|Systematic (IUPAC) name|
|Trade names||Luvox, Floxyfral|
|Legal status||Prescription Only (S4) (AU) ℞-only (CA) POM (UK) ℞-only (US)|
|Bioavailability||53% (90% confidence interval: 44-62%)|
|Metabolism||Hepatic (via cytochrome P450 enzymes. Mostly via oxidative demethylation)|
|Half-life||12-13 hours (single dose), 22 hours (repeated dosing)|
|Excretion||Renal (98%; 94% as metabolites, 4% as unchanged drug)|
| (what is this?)
Fluvoxamine (brand names: Floxyfral, Luvox) is an antidepressant which functions as a selective serotonin reuptake inhibitor (SSRI) and σ1 receptor agonist. Fluvoxamine is used for the treatment of major depressive disorder (MDD), obsessive-compulsive disorder (OCD), and anxiety disorders such as panic disorder and posttraumatic stress disorder (PTSD). Fluvoxamine CR (controlled release) is approved to treat social anxiety disorder.
The FDA has added a black box warning for this drug in reference to increased risks of suicidal thinking and behavior in young adults and children. A study from the Institute for Safe Medication Practices identified reports of violence from those taking fluvoxamine as being 8.4 times higher than expected given the volume of overall reports for that drug. (Five reports of violence.)
Fluvoxamine's only FDA approved indication is in the treatment of obsessive-compulsive disorder (OCD), although in other countries (e.g. Australia and the UK) it has indications for major depressive disorder as well. Fluvoxamine has been found to be useful in the treatment of major depressive disorder (MDD), and anxiety disorders such as panic disorder, social anxiety disorder, post-traumatic stress disorder (PTSD), and obsessive-compulsive spectrum disorders. Fluvoxamine is indicated for children and adolescents with OCD. The drug works long-term, with research showing that fluvoxamine retains its therapeutic efficacy for at least a year. It has also been found to possess some analgesic properties in line with other SSRIs and tricyclic antidepressants.
There is some evidence that fluvoxamine may be a helpful adjunct in the treatment of schizophrenia, improving the depressive, negative and cognitive symptoms of the disorder. Its actions at the sigma receptor may afford it a unique advantage among antidepressants in treating the cognitive symptoms of schizophrenia.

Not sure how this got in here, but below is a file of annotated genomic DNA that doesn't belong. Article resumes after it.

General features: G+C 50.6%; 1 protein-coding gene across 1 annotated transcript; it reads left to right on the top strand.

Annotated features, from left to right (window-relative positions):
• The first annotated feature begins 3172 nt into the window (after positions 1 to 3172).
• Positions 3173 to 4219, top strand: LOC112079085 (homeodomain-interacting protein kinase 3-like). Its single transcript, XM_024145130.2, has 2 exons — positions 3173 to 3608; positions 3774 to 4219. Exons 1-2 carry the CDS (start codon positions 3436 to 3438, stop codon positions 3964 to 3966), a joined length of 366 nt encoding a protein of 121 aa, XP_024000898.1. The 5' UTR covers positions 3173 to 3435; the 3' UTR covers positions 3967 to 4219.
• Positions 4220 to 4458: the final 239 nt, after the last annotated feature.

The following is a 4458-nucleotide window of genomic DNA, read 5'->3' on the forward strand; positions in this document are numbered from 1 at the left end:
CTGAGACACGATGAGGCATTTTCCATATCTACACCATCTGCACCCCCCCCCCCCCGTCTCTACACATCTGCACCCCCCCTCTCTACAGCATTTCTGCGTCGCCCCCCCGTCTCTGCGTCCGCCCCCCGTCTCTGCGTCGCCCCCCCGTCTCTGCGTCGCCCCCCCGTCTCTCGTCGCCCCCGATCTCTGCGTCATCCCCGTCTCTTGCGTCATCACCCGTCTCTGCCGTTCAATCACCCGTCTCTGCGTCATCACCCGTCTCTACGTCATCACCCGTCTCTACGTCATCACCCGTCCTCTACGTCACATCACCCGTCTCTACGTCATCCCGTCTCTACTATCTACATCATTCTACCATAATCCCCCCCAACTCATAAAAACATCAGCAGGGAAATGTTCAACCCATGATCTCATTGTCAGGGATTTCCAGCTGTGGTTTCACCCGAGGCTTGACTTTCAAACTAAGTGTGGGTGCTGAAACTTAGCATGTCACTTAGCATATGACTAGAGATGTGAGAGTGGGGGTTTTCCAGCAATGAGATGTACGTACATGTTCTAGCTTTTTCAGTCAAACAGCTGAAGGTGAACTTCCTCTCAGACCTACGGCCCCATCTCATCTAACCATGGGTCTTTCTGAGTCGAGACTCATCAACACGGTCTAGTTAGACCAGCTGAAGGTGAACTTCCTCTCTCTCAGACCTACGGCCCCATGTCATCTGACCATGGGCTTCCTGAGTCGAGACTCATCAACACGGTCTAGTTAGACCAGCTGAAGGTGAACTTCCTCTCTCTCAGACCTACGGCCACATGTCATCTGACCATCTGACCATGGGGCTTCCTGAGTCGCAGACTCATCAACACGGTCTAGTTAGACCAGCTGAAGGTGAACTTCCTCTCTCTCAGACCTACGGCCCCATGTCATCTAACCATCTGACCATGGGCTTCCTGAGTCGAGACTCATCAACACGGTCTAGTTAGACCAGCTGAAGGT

Fluvoxamine shares a number of adverse effects with other SSRIs. These side effects include the following: Gastrointestinal side effects are more common in those receiving fluvoxamine than with other SSRIs.
- Common (1-10% incidence) adverse effects
- Anorexia (weight loss)
- Tachycardia (high heart rate)
- Abdominal pain
- Dyspepsia (indgestion)
- Dry mouth
- Hyperhidrosis (excess sweating)
- Asthenia (weakness)
- Sexual dysfunction (including delayed ejaculation, erectile dysfunction, decreased libido, etc.)
- Uncommon (0.1-1% incidence) adverse effects
- Confusional state
- Extrapyramidal side effects (e.g. dystonia, parkinsonism, tremor, etc.)
- Orthostatic hypotension
- Cutaneous hypersensitivity reactions (e.g. oedema [build up of fluid in the tissues], rash, pruritus)
- Rare (0.01-0.1% incidence) adverse effects
- Abnormal hepatic (liver) function
- Photosensitivity (being abnormally sensitive to light)
- Galactorrhoea (expulsion of breast milk that's unrelated to pregnancy or breastfeeding)
- Unknown frequency adverse effects
- Hyperprolactinaemia (elevated plasma prolactin levels leading to galactorrhoea, amenorrhoea [cessation of menstrual cycles], etc.)
- Bone fractures
- Urinary incontinence
- Urinary retention
- Serotonin syndrome — a potentially fatal condition characterised by abrupt onset muscle rigidity, hyperthermia (elevated body temperature), rhabdomyolysis, mental status changes (e.g. coma, hallucinations, agitation, etc.), etc.
- Neuroleptic malignant syndrome — practically identical presentation to serotonin syndrome except with a more prolonged onset.
- Akathisia — a sense of inner restlessness that presents itself with the inability to stay still
- Withdrawal symptoms
- Weight changes
- Suicidal ideation & behaviour
- Syndrome of inappropriate antidiuretic hormone secretion (SIADH)
- CYP1A2 (strongly) which metabolises agomelatine, amitriptyline, caffeine, clomipramine, clozapine, duloxetine, haloperidol, imipramine, phenacetin, tacrine, tamoxifen, theophylline, olanzapine, etc.
- CYP3A4 (weakly) which metabolises aripiprazole, clozapine, haloperidol, quetiapine, ziprasidone, etc.
- CYP2D6 (weakly) which metabolises aripiprazole, chlorpromazine, clozapine, codeine, fluoxetine, haloperidol, olanzapine, oxycodone, paroxetine, perphenazine, pethidine, risperidone, sertraline, thioridazine, zuclopenthixol, etc.
- CYP2C9 (moderately) which metabolises Non-steroidal anti-inflammatory drugs, phenytoin, sulfonylureas, etc.